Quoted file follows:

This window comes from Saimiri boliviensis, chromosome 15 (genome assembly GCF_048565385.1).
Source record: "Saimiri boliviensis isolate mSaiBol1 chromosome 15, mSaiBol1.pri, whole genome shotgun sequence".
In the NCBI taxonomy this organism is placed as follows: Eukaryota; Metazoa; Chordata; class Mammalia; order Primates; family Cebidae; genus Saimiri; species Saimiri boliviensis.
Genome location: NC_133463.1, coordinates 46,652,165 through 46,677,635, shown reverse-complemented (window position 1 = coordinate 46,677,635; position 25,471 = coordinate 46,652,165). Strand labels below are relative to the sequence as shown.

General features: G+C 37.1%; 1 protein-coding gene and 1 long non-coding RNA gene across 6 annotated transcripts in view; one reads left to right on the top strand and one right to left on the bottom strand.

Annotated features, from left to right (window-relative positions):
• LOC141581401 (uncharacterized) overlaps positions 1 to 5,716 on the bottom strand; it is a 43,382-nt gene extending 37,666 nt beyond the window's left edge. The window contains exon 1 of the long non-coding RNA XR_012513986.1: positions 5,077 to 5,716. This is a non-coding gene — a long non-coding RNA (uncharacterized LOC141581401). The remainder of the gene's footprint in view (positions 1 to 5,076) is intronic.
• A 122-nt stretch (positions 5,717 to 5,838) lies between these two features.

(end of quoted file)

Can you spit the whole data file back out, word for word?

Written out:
This window comes from Saimiri boliviensis, chromosome 15 (genome assembly GCF_048565385.1).
Source record: "Saimiri boliviensis isolate mSaiBol1 chromosome 15, mSaiBol1.pri, whole genome shotgun sequence".
In the NCBI taxonomy this organism is placed as follows: Eukaryota; Metazoa; Chordata; class Mammalia; order Primates; family Cebidae; genus Saimiri; species Saimiri boliviensis.
Genome location: NC_133463.1, coordinates 46,652,165 through 46,677,635, shown reverse-complemented (window position 1 = coordinate 46,677,635; position 25,471 = coordinate 46,652,165). Strand labels below are relative to the sequence as shown.

General features: G+C 37.1%; 1 protein-coding gene and 1 long non-coding RNA gene across 6 annotated transcripts in view; one reads left to right on the top strand and one right to left on the bottom strand.

Annotated features, from left to right (window-relative positions):
• LOC141581401 (uncharacterized) overlaps positions 1 to 5,716 on the bottom strand; it is a 43,382-nt gene extending 37,666 nt beyond the window's left edge. The window contains exon 1 of the long non-coding RNA XR_012513986.1: positions 5,077 to 5,716. This is a non-coding gene — a long non-coding RNA (uncharacterized LOC141581401). The remainder of the gene's footprint in view (positions 1 to 5,076) is intronic.
• A 122-nt stretch (positions 5,717 to 5,838) lies between these two features.